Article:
As a former market researcher, I must point out the obvious bias inherent in the survey results: all 5,000 of those participating in this survey have made online purchases recently. They are predisposed to be fans of the online shopping experience. So, it is not possible to project these results to the population as a whole.

Even so, other, more independent, studies have shown a strong shift to buying products online. More than half the U.S. population will make at least one purchase on the Internet this year. Quarterly sales results from traditional department stores or narrowly focused retail establishments, like office supply stores, show continued erosion in their ability to fend off competitors like Amazon. 

Importantly, to readers of Satisfying Retirement Journey, the move to online shopping by older adults continues to increase at a rate even higher than those in their 20's and 30's. While fear of credit card fraud or identity theft remain a hindrance to some, comfort in the safety of online shopping, along with the convenience of free, quick shipping, and simplified return policies, has made our age group a vital segment of that shopping experience. Besides, merchants like Target and Home Depot can lose millions of customers' private data to hackers just as easily (apparently) as online shopping stores.

As I write this post, I have just returned from a physical store shopping trip for some new home furnishings and supplies for an upcoming birthday party for my granddaughter. On the two days prior to this, I ordered several things for our dog and future travel supplies online. It was convenient and simple. Besides, with an outside temperature of 110, staying inside was a no-brainer.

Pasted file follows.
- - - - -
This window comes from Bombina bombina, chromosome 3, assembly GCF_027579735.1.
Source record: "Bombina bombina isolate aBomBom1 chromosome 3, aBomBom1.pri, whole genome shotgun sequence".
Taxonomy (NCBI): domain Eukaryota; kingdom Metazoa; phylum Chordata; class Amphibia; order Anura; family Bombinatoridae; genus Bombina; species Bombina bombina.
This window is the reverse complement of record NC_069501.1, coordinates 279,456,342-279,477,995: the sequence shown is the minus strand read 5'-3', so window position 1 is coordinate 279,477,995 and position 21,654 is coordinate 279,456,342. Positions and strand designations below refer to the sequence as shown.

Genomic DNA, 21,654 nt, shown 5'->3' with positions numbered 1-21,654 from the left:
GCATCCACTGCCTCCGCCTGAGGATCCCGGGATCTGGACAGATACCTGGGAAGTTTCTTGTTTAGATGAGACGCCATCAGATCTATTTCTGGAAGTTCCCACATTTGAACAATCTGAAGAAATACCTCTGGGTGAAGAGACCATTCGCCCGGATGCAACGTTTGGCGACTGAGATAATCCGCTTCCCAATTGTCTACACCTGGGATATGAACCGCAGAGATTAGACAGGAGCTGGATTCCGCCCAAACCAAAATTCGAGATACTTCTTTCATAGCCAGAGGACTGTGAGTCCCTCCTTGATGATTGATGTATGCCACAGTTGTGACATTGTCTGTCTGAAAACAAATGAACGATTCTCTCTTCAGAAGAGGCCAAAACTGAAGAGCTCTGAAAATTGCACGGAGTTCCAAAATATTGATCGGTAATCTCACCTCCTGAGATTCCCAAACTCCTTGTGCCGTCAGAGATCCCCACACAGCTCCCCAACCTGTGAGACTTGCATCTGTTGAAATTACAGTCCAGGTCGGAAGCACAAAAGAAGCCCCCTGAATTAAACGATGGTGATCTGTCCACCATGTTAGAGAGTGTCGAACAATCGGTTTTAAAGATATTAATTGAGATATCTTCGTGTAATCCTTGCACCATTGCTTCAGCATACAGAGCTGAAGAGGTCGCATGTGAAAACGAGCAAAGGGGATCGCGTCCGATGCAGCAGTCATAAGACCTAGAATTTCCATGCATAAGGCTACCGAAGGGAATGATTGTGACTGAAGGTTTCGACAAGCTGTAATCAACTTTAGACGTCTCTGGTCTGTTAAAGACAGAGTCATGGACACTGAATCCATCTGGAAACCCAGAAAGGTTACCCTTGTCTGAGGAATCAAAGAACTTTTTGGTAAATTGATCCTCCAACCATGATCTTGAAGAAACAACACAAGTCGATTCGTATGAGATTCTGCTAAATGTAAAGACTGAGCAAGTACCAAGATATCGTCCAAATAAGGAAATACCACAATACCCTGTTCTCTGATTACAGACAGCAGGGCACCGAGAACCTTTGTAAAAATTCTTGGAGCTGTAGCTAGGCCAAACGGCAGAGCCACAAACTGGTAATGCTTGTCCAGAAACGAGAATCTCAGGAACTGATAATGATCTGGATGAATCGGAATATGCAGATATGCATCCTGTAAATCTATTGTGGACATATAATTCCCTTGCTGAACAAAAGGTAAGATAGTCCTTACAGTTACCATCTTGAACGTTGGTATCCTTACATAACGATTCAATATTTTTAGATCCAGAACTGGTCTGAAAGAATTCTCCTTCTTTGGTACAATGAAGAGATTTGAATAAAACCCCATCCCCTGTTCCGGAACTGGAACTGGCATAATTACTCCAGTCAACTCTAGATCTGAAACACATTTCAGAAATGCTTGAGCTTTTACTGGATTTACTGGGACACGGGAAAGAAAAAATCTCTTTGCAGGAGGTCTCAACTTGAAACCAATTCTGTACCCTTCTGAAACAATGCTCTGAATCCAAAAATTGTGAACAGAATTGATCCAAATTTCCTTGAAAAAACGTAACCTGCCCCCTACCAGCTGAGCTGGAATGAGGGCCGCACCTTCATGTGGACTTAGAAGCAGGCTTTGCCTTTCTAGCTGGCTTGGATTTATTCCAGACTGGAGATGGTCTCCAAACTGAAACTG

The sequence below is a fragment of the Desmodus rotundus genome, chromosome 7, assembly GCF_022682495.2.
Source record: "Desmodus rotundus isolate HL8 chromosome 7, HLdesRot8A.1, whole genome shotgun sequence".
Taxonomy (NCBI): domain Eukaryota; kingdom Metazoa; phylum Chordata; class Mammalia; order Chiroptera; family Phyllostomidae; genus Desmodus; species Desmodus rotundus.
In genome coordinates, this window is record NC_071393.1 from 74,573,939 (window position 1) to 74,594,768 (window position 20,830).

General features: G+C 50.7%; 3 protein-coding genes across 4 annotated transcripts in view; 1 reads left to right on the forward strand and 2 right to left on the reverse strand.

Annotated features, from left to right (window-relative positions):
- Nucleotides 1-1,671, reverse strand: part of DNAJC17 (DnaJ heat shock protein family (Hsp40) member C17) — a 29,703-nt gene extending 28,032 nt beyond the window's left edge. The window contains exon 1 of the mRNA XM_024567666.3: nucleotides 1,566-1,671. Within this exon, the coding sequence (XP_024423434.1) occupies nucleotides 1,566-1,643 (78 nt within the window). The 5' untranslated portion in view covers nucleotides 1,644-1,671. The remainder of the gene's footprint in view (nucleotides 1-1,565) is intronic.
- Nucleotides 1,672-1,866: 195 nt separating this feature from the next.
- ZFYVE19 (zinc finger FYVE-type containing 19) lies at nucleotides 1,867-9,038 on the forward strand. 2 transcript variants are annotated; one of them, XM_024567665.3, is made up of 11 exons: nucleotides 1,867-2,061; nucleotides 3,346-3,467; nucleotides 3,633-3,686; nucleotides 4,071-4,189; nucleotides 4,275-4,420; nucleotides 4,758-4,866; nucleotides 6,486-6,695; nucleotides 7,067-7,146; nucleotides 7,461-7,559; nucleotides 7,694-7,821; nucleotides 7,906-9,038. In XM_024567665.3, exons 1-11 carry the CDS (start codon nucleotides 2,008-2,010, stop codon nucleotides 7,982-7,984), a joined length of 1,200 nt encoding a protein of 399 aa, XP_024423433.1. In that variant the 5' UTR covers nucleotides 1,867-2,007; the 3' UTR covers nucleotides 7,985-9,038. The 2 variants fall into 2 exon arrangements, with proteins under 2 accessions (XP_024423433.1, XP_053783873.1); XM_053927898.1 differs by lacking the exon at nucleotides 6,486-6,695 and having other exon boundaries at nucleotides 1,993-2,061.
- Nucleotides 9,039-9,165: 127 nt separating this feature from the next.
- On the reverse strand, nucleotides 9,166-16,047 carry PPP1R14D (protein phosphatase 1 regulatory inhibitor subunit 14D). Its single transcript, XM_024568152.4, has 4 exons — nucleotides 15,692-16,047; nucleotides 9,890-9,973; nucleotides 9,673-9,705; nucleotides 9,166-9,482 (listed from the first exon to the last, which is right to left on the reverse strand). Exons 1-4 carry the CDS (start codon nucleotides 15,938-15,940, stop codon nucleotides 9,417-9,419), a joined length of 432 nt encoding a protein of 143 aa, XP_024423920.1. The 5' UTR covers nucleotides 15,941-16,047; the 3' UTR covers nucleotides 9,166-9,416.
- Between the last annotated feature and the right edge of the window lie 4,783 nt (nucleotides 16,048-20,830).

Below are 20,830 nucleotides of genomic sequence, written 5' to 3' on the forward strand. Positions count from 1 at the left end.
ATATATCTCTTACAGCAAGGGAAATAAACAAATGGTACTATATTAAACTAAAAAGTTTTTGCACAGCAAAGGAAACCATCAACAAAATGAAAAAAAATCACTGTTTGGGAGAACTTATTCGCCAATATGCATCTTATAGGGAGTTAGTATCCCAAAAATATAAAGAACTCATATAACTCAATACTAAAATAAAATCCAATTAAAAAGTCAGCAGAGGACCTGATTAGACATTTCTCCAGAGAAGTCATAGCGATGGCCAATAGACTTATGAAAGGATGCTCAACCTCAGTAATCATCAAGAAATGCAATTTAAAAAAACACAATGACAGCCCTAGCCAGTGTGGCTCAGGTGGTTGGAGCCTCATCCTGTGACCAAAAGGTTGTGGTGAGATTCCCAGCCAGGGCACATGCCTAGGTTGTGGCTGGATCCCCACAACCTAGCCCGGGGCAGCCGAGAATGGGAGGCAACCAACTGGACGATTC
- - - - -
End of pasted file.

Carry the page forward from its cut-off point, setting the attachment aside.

When I shop in a series of brick and mortar stores I tend to spend more because I see something that catches my eye for our house or a family member. When shopping at Amazon or some other online merchant, I am looking for something specific and stop when I have found it. So, the dollar amounts I spend when I physically drive to retail establishments is higher. But, I shop much more frequently online, so the overall expenses for the year are probably quite comparable. 

Regardless, Internet shopping will continue to grab a larger share of our purchasing dollars. I see no logical path back to the days when shopping malls or large department stores controlled the lion's share of purchasing dollars. With Amazon now selling virtually every product imaginable and promising same-day delivery in major metropolitan areas of the country, the trend is undeniable: we are choosing convenience over our physical presence in a retail establishment. 

What about you?